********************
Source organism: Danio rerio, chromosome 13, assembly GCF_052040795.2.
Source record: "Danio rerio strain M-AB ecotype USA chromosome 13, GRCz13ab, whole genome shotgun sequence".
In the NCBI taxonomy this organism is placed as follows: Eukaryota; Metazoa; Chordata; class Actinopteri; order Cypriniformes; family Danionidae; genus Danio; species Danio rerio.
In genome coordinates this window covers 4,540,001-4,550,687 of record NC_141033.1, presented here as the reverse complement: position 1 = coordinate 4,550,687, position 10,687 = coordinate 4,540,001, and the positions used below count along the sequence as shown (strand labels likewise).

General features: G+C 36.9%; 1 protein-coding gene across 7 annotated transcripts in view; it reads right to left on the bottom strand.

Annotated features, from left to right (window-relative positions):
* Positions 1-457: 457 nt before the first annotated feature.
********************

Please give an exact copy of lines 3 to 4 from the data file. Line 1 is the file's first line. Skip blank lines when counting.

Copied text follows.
In the NCBI taxonomy this organism is placed as follows: Eukaryota; Metazoa; Chordata; class Actinopteri; order Cypriniformes; family Danionidae; genus Danio; species Danio rerio.
In genome coordinates this window covers 4,540,001-4,550,687 of record NC_141033.1, presented here as the reverse complement: position 1 = coordinate 4,550,687, position 10,687 = coordinate 4,540,001, and the positions used below count along the sequence as shown (strand labels likewise).